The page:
I believe we can. Again, the Canons are so helpful. “Moreover, the promise of the gospel is that whosoever believes in Christ crucified shall not perish, but have eternal life. This promise, together with the command to repent and believe, ought to be declared and published to all nations, and to all persons promiscuously and without distinction, to whom God out of His good pleasure sends the gospel” (Second Head, Article 5).

The Scriptures teach that God our Savior “desires all people to be saved and to come to the knowledge of the truth” (1 Tim. 2:4). And that “the Lord is not slow to fulfill his promise as some count slowness, but is patient toward you, not wishing that any should perish, but that all should reach repentance” (2 Pet. 3:9).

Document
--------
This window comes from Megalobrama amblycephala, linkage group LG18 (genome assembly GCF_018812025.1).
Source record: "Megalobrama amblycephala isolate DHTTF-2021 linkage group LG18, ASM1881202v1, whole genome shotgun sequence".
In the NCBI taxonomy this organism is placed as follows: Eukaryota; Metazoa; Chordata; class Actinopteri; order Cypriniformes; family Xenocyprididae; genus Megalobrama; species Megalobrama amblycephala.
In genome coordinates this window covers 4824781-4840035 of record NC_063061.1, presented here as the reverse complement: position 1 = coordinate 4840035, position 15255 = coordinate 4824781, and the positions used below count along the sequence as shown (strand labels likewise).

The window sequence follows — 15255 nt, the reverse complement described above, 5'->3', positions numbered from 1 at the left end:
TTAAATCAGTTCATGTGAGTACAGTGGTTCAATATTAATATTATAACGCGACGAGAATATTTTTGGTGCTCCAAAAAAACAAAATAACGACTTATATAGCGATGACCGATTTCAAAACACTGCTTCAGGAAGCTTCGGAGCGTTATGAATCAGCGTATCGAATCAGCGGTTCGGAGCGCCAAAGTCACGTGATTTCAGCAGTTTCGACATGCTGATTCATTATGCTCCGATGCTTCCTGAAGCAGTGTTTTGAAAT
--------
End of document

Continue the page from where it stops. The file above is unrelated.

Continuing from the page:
I believe that God can desire something that he has not ordained. In other words, his revealed desire to save all men in no way conflicts with his hidden decree to save only the elect.

To requote Dr. Michael Horton in “Reformed Theology vs. Hyper-Calvinism,” “Here once again we are faced with a mystery—and the two guardrails that keep us from careening off the cliff of speculation. God loves the world and calls everyone in the world to Christ outwardly through the Gospel, and yet God loves the elect with a saving purpose and calls them by His Spirit inwardly through the same Gospel (John 6:63–64; 10:3–5, 11, 14–18, 25–30; Acts 13:48; Rom. 8:28–30; 2 Tim. 1:9).”